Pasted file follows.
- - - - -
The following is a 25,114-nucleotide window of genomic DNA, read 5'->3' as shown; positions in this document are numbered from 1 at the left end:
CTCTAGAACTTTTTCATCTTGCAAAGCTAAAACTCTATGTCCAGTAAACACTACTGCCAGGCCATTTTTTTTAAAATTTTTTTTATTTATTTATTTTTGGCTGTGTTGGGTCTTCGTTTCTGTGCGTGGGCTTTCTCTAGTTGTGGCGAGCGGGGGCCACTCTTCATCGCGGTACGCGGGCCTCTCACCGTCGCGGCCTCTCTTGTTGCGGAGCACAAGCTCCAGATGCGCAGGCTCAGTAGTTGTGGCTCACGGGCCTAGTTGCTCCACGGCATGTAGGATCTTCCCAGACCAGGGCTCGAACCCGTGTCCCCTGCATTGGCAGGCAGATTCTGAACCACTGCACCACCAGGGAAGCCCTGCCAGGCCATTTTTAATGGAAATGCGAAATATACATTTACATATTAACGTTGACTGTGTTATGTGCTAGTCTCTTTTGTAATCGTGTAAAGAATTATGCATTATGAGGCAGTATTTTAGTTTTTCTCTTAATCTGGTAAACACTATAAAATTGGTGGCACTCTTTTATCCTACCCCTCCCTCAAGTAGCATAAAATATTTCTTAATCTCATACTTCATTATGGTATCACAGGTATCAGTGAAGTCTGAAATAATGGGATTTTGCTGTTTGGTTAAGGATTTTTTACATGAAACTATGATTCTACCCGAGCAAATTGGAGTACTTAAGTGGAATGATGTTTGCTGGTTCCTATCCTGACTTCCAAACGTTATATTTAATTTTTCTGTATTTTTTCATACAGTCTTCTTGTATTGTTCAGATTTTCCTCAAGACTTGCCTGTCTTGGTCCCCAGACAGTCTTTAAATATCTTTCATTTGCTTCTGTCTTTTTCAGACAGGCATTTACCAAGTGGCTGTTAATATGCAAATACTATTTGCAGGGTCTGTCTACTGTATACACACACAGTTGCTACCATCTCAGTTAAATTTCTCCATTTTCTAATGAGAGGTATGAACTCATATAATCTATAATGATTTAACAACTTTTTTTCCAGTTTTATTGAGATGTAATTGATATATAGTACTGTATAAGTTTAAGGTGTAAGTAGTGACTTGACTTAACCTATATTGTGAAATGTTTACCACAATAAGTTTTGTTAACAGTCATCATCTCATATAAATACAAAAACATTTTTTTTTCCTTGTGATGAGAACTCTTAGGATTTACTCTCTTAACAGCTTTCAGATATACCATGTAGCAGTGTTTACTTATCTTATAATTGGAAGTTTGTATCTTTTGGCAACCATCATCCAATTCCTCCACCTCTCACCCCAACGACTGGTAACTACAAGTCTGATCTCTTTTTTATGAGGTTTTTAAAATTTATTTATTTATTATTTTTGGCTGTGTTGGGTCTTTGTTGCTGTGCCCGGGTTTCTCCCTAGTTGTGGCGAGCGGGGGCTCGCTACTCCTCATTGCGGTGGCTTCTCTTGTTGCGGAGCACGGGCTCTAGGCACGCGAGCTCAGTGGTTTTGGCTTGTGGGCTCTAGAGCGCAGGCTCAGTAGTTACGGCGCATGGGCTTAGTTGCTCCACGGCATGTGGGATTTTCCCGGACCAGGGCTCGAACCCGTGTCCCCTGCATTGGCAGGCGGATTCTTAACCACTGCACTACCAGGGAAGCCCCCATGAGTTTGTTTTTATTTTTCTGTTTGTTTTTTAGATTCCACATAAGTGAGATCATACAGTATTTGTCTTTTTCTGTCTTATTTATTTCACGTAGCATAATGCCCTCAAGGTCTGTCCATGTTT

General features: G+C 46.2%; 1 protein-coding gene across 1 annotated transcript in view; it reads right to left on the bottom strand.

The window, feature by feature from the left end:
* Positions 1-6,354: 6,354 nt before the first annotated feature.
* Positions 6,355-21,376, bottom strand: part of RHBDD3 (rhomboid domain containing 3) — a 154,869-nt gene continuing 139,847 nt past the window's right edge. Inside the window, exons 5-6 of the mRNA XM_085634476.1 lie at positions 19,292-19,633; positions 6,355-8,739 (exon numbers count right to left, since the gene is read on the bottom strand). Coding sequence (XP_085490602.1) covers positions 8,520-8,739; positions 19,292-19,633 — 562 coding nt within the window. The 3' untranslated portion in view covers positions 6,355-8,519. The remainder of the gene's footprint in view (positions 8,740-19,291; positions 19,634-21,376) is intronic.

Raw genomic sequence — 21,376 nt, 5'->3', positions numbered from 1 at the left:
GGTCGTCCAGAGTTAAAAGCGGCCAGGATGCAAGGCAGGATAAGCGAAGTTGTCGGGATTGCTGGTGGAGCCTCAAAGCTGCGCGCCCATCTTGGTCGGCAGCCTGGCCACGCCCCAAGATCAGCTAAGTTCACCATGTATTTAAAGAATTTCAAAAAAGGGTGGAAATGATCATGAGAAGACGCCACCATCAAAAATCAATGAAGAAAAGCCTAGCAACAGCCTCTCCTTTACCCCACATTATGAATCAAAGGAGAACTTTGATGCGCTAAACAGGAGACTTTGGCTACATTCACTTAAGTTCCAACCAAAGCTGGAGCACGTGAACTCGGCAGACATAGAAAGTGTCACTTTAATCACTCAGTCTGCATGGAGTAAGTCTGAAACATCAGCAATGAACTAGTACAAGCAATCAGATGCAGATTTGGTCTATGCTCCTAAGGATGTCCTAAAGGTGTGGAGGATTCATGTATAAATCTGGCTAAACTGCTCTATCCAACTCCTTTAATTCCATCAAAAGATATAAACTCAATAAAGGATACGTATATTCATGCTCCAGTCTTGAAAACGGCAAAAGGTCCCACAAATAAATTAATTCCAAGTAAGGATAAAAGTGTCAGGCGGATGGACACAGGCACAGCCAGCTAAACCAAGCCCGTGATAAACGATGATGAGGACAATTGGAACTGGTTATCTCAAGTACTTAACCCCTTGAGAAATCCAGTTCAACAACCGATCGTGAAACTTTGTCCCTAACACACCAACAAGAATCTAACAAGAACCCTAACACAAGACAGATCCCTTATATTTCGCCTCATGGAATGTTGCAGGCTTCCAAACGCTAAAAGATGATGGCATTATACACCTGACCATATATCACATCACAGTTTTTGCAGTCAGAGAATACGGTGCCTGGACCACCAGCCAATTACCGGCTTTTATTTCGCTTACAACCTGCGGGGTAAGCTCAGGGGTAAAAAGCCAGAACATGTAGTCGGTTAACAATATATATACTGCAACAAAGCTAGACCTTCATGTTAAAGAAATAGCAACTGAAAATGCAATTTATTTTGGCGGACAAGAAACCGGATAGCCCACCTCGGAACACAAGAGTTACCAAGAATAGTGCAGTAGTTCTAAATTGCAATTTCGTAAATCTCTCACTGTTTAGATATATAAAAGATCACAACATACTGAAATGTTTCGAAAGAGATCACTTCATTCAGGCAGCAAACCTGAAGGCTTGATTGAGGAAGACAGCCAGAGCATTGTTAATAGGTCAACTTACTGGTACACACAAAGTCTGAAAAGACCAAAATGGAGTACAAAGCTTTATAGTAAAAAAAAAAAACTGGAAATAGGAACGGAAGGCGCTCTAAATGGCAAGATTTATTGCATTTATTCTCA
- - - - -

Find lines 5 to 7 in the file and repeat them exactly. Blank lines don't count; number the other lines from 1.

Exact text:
* Positions 1-6,354: 6,354 nt before the first annotated feature.
* Positions 6,355-21,376, bottom strand: part of RHBDD3 (rhomboid domain containing 3) — a 154,869-nt gene continuing 139,847 nt past the window's right edge. Inside the window, exons 5-6 of the mRNA XM_085634476.1 lie at positions 19,292-19,633; positions 6,355-8,739 (exon numbers count right to left, since the gene is read on the bottom strand). Coding sequence (XP_085490602.1) covers positions 8,520-8,739; positions 19,292-19,633 — 562 coding nt within the window. The 3' untranslated portion in view covers positions 6,355-8,519. The remainder of the gene's footprint in view (positions 8,740-19,291; positions 19,634-21,376) is intronic.

Raw genomic sequence — 21,376 nt, 5'->3', positions numbered from 1 at the left: